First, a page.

Studying regeneration in animals where and when it occurs is inherently interesting and a challenging research topic within developmental biology. Historically, vertebrate regeneration has been investigated in animals that display enhanced regenerative abilities and we have learned much from studying organ regeneration in amphibians and fish. From an applied perspective, while regeneration biologists will undoubtedly continue to study poikilothermic animals (i.e., amphibians and fish), studies focused on homeotherms (i.e., mammals and birds) are also necessary to advance regeneration biology. Emerging mammalian models of epimorphic regeneration are poised to help link regenerative biology and regenerative medicine. The regenerating rodent digit tip, which parallels human fingertip regeneration, and the regeneration of large circular defects through the ear pinna in spiny mice and rabbits, provide tractable, experimental systems where complex tissue structures are regrown through blastema formation and morphogenesis. Using these models as examples, we detail similarities and differences between the mammalian blastema and its classical counterpart to arrive at a broad working definition of a vertebrate regeneration blastema. This comparison leads us to conclude that regenerative failure is not related to the availability of regeneration-competent progenitor cells, but is most likely a function of the cellular response to the microenvironment that forms following traumatic injury. Recent studies demonstrating that targeted modification of this microenvironment can restrict or enhance regenerative capabilities in mammals helps provide a roadmap for eventually pushing the limits of human regeneration.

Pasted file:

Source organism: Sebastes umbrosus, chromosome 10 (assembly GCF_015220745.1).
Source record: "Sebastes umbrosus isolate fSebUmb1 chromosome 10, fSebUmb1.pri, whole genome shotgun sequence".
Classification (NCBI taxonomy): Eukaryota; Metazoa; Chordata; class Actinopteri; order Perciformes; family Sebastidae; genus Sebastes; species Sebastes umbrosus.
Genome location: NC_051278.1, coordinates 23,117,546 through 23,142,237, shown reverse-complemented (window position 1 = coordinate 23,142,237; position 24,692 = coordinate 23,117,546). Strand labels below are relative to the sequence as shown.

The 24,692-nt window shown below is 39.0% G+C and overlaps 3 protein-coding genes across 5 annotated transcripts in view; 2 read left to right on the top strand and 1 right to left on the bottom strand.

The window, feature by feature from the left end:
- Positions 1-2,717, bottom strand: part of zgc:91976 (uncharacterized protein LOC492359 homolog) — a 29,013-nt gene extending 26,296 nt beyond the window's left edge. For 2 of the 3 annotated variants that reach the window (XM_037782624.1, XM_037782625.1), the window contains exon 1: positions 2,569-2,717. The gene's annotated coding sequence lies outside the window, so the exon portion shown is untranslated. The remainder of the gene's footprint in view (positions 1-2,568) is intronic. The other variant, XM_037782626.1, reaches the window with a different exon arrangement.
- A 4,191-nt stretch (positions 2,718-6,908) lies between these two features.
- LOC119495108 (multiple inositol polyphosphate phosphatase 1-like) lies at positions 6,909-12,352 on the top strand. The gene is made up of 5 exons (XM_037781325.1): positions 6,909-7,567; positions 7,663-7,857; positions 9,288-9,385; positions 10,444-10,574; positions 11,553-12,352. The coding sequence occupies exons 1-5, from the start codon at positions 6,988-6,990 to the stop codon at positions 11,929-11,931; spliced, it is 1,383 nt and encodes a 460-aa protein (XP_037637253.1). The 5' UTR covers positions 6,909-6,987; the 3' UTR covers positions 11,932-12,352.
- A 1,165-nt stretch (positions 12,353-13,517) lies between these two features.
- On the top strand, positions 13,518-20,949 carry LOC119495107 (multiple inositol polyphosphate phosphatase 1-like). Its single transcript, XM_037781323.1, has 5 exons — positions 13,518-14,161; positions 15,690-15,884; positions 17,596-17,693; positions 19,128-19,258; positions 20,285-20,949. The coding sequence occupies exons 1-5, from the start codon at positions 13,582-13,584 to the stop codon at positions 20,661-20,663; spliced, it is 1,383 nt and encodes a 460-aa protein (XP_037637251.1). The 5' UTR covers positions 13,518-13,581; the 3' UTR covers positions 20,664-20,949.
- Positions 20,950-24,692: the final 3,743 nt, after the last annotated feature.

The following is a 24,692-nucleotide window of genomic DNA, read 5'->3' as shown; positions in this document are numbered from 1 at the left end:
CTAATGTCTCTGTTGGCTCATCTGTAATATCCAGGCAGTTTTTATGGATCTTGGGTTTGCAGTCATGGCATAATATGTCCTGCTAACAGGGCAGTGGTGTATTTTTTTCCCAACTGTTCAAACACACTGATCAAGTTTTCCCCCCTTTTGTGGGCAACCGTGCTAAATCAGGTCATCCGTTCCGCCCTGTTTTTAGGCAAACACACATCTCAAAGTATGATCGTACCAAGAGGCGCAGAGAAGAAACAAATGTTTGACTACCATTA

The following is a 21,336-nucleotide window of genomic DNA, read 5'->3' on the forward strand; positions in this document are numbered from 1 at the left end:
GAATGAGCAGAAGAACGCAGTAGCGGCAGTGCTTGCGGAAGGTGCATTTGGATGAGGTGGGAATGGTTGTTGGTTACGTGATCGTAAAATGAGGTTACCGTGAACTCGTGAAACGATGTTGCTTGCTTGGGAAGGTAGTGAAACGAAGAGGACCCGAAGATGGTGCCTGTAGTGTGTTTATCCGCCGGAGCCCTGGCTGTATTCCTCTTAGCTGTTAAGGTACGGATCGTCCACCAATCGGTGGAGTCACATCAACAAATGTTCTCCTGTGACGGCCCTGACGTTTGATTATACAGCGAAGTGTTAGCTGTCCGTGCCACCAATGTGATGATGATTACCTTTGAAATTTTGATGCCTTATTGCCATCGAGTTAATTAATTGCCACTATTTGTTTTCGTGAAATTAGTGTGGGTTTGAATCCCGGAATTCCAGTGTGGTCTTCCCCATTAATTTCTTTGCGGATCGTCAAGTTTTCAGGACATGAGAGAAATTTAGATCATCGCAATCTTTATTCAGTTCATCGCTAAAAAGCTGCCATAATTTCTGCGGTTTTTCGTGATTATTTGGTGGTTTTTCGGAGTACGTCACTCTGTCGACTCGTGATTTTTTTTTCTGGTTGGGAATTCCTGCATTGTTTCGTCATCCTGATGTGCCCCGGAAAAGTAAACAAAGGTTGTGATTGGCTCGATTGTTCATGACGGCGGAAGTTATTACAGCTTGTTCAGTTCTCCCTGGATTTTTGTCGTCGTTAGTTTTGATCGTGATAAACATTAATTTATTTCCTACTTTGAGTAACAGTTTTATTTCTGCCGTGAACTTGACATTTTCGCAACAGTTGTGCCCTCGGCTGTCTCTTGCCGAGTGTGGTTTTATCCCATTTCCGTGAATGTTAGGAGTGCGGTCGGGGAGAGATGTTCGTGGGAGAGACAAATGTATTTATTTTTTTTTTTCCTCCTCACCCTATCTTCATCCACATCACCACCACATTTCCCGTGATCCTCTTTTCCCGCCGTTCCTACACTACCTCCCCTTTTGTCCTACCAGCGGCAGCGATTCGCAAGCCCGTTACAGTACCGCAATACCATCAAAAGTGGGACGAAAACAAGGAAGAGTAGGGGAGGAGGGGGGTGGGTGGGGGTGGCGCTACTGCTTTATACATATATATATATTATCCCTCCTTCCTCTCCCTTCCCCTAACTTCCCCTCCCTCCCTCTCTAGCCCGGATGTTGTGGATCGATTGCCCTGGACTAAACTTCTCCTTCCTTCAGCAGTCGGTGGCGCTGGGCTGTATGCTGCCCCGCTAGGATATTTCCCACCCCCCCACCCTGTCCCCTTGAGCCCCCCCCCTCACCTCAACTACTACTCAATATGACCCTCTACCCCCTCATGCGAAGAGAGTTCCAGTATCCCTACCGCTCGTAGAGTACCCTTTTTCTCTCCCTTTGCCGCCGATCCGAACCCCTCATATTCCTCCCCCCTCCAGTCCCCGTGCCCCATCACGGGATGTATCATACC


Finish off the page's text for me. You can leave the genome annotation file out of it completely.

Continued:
|Number of pages||10|
|State||Published - Jan 15 2018|
Bibliographical noteFunding Information:
We would like to thank Jennifer Simkin and two anonymous reviewers for comments and critical reading of the manuscript and Ricardo Zayas and Karen Echeverri for soliciting our review. A.W. Seifert is supported by the National Science Foundation (NSF) and the Office for International Science and Engineering (OISE) (IOS - 1353713 ) and the National Institute of Arthritis and Musculoskeletal and Skin Diseases (NIAMS – NIH) ( R01AR070313 ). K. Muneoka is supported by Texas A&M University .
© 2017 Elsevier Inc.
ASJC Scopus subject areas
- Molecular Biology
- Developmental Biology
- Cell Biology